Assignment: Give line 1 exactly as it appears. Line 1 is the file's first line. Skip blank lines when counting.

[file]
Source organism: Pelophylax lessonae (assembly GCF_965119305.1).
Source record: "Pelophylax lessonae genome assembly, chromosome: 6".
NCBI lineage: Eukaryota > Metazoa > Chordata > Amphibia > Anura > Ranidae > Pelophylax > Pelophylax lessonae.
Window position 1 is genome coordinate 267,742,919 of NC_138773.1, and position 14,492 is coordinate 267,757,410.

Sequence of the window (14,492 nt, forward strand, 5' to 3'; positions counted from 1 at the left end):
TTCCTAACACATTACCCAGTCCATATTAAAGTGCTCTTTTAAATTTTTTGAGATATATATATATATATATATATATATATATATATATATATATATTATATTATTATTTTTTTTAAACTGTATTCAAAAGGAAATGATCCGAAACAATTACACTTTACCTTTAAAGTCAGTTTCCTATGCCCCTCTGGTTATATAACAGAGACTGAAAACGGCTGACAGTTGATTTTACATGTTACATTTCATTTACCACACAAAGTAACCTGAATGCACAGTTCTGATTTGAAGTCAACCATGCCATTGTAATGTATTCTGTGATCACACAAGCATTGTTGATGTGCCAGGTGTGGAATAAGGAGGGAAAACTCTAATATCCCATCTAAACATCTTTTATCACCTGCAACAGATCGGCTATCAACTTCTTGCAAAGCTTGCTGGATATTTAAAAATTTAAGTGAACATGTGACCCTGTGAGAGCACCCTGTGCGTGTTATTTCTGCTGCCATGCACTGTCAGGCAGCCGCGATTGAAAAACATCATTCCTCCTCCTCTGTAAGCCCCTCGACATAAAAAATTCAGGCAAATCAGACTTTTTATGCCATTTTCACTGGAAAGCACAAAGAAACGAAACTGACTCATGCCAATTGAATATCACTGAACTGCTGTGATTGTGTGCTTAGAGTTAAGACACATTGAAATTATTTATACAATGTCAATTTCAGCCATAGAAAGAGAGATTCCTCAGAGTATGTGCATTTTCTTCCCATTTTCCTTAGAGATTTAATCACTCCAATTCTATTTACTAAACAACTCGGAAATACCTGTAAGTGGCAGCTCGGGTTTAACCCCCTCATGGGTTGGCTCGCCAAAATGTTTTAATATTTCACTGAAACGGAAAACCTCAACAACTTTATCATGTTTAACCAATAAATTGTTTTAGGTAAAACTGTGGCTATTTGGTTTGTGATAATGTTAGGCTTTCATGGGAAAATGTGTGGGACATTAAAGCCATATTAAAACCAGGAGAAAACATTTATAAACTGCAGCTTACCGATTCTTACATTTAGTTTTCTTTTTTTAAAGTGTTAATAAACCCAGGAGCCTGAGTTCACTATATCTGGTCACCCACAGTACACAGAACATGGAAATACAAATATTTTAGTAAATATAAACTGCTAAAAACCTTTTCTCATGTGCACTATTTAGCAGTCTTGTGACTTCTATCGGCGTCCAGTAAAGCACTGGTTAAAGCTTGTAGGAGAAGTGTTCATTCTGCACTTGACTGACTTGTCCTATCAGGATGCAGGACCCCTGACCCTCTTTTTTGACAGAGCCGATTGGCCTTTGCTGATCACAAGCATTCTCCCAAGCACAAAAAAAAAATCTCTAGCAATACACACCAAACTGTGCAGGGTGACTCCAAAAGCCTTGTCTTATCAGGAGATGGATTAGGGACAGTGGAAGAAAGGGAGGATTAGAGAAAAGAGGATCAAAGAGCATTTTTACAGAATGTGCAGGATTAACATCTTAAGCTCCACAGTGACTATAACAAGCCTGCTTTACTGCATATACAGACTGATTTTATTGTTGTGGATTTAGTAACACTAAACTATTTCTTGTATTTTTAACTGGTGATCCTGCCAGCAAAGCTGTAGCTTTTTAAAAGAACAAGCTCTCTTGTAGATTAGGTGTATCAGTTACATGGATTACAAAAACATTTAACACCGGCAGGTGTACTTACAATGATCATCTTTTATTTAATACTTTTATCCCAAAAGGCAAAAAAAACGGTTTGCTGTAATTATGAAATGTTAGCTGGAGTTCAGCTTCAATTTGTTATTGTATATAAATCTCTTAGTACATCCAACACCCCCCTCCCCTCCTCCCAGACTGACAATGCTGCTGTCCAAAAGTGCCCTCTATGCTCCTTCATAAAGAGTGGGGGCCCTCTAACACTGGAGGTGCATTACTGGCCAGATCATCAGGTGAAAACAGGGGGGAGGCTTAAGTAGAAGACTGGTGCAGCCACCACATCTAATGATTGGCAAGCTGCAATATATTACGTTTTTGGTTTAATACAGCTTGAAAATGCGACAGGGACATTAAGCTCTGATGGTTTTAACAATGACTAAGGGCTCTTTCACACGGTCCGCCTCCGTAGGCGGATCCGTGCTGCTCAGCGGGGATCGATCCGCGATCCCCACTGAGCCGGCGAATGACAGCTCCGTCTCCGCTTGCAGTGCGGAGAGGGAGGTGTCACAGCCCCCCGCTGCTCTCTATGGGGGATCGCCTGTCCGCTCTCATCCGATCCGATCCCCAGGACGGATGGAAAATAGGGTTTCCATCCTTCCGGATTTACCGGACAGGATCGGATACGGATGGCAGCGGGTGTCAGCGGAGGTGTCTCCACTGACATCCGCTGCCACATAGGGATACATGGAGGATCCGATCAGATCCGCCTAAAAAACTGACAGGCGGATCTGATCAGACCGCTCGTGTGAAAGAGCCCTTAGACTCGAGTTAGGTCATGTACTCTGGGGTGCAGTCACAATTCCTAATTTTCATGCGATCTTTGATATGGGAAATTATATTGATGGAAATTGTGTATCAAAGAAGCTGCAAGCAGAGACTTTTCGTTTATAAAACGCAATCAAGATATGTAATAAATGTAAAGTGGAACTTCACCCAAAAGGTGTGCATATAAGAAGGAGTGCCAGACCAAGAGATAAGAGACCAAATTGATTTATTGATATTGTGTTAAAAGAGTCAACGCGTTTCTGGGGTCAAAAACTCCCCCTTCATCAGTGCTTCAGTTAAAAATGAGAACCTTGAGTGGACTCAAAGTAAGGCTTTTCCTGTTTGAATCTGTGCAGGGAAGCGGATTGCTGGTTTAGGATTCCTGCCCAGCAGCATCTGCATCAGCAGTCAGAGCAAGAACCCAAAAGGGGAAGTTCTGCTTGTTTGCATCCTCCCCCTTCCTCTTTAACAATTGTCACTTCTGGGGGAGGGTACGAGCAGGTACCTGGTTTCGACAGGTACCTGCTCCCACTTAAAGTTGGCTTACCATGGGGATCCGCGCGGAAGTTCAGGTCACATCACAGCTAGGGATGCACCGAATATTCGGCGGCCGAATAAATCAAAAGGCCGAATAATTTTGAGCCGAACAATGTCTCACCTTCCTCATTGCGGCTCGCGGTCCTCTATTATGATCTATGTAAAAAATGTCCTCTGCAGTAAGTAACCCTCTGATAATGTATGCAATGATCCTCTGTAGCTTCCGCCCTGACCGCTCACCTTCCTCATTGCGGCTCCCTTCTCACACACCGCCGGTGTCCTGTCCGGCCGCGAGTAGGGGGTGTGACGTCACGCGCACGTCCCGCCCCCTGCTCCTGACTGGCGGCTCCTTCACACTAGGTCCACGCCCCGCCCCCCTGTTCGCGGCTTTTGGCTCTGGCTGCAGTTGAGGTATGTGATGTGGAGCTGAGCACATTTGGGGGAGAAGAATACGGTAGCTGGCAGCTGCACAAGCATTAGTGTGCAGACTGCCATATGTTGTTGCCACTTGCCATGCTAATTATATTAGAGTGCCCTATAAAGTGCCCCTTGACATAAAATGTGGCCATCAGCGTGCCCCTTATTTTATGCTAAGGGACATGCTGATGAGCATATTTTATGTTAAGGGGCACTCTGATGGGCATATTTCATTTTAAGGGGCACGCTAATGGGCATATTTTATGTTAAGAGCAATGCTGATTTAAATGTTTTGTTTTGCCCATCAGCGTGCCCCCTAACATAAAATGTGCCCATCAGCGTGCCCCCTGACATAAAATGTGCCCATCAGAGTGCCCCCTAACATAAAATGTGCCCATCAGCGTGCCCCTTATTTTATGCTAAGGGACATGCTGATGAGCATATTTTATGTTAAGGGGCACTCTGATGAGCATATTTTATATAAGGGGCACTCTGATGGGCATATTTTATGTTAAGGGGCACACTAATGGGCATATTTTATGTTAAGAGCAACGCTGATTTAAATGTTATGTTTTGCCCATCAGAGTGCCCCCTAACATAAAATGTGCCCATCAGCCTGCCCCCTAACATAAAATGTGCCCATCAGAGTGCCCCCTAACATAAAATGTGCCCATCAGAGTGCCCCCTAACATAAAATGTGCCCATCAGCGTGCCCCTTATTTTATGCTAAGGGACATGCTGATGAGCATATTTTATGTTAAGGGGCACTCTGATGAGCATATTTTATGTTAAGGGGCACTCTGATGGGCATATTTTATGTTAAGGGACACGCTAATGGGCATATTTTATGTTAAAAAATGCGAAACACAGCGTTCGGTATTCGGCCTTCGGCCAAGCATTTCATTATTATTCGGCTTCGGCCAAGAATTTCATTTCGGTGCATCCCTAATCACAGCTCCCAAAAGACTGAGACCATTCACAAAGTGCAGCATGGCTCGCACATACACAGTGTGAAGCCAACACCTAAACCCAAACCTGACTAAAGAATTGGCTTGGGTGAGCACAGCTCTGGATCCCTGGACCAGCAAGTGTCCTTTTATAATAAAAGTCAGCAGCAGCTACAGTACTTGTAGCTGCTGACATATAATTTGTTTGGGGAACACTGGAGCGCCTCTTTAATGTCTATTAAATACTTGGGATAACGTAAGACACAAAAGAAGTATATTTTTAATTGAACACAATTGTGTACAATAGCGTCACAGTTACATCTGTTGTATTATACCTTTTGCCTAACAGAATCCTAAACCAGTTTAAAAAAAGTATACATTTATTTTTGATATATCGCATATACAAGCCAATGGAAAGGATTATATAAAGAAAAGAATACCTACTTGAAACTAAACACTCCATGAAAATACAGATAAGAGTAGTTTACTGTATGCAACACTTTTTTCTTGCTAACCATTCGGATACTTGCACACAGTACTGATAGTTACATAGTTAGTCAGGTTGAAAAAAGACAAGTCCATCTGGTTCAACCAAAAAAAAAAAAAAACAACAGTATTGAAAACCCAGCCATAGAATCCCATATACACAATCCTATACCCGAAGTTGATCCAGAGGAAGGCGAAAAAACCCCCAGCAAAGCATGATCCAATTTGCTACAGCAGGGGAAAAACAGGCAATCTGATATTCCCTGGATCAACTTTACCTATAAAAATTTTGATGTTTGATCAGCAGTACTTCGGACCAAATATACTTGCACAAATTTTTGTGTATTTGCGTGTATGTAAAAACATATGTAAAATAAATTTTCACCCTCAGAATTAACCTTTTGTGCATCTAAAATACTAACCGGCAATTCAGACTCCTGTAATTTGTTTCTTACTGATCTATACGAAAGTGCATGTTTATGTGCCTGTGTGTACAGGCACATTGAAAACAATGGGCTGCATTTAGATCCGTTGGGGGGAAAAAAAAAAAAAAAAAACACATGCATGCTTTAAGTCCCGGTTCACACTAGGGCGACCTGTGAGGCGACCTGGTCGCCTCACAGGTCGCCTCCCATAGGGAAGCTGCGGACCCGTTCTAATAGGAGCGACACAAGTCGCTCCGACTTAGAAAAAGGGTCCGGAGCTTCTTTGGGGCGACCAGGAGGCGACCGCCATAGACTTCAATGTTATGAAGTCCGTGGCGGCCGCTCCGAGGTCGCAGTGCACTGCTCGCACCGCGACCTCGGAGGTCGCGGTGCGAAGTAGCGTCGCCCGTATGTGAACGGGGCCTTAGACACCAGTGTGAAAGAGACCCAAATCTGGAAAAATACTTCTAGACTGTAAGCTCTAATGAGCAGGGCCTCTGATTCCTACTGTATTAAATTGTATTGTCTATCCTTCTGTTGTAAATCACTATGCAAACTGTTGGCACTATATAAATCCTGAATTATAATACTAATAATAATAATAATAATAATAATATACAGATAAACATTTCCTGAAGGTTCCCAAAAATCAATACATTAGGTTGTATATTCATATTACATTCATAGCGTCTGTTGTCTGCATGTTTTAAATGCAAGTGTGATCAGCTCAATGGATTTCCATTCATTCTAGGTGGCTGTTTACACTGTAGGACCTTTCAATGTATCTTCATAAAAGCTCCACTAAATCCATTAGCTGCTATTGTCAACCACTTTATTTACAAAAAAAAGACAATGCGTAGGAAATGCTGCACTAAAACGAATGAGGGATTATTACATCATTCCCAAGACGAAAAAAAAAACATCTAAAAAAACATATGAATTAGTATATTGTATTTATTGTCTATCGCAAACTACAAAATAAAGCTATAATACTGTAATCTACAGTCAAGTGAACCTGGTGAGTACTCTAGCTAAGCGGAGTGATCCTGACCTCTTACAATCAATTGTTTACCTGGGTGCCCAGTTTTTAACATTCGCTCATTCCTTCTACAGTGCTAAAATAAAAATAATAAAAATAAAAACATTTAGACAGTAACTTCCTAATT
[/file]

Source organism: Pelophylax lessonae (assembly GCF_965119305.1).